Fears measles will spread throughout Birmingham as hundreds of cases recorded

71% of all measles cases across the UK are currently in Birmingham as health chiefs urge parents to get children vaccinated
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Birmingham City Council has embarked on a mission to boost vaccination rates amid warnings measles will “spread through the city”.

Latest figures on the outbreak, published on Thursday (February 8), showed the total number of measles cases in the country since October last year had soared to 465.

The UK Health Security Agency said 71 per cent of the cases - 329 of the 465 - were reported in the West Midlands region, which Dr Vanessa Saliba, UKHSA consultant epidemiologist, described as a “concern.”

She said: “MMR vaccine uptake has been falling over the last decade with one in ten children starting school in England not protected. Measles is highly infectious and there is a real risk it will spread to other areas.”

Coun Rob Pocock, Birmingham City Council’s interim cabinet member for health and social care, issued a similar warning earlier this week and said the city may have to live with measles “for some years to come”. He told a meeting: “This is a highly infectious virus. It will spread through any community where there is less than 95 per cent immunisation.”

Coun Pocock said vaccination rates in Birmingham were slightly below 75 per cent. “Measles is going to spread through this city – this is happening and it’s going to continue to happen until we can get the immunisation rates back to the level of 95 per cent.”

Hundreds of measles cases reported in BirminghamHundreds of measles cases reported in Birmingham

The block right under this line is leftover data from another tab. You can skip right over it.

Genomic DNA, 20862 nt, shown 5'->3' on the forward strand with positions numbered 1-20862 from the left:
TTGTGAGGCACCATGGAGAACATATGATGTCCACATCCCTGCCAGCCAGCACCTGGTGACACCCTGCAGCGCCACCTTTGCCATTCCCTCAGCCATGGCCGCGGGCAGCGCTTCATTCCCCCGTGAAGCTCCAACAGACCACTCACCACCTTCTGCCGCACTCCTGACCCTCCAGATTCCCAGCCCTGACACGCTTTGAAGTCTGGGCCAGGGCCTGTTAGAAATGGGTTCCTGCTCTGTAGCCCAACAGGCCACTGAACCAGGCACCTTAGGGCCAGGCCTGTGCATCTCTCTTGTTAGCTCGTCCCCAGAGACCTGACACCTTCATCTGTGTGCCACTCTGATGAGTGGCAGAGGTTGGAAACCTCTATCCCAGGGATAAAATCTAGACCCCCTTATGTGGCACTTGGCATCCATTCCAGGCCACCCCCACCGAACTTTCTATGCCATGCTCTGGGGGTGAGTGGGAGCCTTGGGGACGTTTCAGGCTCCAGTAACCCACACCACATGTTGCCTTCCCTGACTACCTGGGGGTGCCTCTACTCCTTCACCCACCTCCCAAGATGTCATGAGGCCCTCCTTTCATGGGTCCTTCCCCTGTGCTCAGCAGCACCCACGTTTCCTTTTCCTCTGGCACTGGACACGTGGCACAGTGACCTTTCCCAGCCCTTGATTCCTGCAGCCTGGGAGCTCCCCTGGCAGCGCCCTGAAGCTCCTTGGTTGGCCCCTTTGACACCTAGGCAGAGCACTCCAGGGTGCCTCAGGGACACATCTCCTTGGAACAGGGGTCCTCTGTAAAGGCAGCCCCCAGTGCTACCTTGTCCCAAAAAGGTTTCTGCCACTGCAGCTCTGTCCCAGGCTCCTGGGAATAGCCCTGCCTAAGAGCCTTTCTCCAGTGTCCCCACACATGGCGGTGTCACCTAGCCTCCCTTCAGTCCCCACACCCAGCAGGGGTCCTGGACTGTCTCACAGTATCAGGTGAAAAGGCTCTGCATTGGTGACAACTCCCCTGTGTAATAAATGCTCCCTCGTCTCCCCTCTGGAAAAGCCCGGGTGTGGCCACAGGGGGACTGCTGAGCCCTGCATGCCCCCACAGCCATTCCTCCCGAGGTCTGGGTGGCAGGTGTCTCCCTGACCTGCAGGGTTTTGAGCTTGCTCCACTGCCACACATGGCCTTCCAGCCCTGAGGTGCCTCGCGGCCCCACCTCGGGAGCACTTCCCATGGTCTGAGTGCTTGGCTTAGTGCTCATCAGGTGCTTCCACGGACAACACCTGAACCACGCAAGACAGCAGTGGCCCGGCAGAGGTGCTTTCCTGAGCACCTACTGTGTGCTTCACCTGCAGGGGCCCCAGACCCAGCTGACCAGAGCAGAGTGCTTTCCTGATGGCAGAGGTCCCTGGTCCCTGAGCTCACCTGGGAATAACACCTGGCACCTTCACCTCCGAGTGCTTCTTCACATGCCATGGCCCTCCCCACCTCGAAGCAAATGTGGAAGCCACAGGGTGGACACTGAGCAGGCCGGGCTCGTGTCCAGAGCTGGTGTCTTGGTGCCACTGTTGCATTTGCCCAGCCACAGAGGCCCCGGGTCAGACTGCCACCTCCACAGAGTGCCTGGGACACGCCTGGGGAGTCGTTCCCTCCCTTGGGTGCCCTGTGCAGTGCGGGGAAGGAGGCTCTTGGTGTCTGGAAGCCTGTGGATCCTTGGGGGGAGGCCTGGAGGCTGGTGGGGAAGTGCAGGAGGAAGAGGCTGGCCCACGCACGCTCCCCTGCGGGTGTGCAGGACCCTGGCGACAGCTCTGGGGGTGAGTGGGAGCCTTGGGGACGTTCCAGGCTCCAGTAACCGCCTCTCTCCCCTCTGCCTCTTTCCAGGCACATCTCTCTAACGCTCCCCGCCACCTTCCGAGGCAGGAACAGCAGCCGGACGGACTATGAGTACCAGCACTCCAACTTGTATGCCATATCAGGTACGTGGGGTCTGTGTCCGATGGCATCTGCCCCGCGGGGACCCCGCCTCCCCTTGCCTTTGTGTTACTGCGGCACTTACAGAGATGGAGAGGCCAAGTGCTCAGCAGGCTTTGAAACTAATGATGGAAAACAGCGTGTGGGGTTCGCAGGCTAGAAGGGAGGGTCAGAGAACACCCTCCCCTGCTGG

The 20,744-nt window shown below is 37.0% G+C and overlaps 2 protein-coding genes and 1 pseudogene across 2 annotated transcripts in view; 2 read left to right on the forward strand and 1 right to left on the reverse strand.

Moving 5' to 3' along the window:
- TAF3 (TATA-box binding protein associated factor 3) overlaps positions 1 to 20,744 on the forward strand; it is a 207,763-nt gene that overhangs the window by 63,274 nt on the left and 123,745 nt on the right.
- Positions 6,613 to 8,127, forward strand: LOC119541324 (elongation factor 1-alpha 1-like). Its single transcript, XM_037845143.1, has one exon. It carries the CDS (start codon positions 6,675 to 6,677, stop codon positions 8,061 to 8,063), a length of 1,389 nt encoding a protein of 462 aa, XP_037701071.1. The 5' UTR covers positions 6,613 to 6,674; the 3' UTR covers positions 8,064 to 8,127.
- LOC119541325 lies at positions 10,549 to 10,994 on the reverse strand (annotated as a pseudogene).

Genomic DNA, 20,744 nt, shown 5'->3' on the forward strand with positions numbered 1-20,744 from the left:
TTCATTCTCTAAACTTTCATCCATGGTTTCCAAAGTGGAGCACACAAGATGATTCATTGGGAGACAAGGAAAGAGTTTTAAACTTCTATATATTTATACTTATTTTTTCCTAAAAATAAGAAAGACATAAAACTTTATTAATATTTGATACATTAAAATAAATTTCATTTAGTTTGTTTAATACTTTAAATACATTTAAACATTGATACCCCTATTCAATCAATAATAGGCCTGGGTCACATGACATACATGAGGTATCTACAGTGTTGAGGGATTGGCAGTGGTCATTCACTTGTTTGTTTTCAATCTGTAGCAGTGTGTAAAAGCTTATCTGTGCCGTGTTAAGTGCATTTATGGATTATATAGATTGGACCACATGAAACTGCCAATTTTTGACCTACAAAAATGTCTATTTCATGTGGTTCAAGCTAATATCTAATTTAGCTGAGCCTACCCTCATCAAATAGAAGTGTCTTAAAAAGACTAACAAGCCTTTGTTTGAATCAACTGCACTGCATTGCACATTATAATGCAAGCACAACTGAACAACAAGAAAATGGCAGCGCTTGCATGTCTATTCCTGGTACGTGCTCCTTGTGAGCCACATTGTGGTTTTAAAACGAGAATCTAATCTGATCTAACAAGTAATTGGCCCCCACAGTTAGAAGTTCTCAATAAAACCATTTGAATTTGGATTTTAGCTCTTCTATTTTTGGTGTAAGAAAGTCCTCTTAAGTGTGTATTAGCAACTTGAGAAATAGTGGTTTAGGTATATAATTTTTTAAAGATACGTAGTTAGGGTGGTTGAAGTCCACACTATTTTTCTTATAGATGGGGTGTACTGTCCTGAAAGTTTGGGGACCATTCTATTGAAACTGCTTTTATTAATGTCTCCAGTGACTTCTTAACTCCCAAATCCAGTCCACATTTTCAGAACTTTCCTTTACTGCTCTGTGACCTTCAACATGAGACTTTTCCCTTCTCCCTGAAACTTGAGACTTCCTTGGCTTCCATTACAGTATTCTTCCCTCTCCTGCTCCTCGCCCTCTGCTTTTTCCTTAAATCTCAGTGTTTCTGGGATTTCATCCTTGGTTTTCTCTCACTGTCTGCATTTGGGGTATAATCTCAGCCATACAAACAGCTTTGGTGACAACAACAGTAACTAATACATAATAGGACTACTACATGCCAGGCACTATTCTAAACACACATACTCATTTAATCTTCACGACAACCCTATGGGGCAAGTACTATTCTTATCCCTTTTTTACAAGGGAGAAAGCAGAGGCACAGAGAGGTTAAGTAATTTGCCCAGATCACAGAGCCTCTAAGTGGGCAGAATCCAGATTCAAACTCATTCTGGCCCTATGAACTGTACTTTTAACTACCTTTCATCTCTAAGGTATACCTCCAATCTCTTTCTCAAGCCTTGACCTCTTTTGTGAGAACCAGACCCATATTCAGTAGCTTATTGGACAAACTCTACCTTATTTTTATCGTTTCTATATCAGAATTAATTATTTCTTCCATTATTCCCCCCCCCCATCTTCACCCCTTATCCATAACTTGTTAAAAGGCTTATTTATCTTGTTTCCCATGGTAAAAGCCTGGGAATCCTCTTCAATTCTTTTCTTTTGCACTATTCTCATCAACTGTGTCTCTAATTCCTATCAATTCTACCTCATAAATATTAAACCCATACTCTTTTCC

Hundreds of measles cases reported in Birmingham

Coun Pocock said the council needed to make the public aware of the virus and its effects, and boost the levels of immunisation “in every community in every part of this city”. He adde: “The steps the council has taken is to spread awareness of this virus. The signs and symptoms are being communicated across the city.

“The message is if members of your family show signs or symptoms do not take the person to a GP or A&E unit without first contacting both of those groups because the virus will spread.

“To boost the uptake there will be more work done,” he continued. “Letters are to be sent to every person and their family in the age group six to 16 who are not recorded as having been vaccinated. GP surgeries are about to contact the families of all children up to the age of six which are not known to be vaccinated.”

He added that those aged 16 to 25 with access to the NHS app would get a message urging them to be vaccinated. “That’s the first call out – lets get our city vaccinated,” Coun Pocock said.

Asked what councillors could do to help to promote vaccination, he responded: “We need to get out and about in our communities, building trust and conveying that information. Measles is not going to go away overnight, we’re going to have to live with this for some weeks, some months, possibly some years to come.”

The NHS says the first symptoms of measles include a high temperature, a runny or blocked nose, sneezing, a cough and red, sore or watery eyes. It adds that small white spots may appear inside the cheeks and on the back of the lips a few days later. A rash also usually appears a few days after the cold-like symptoms.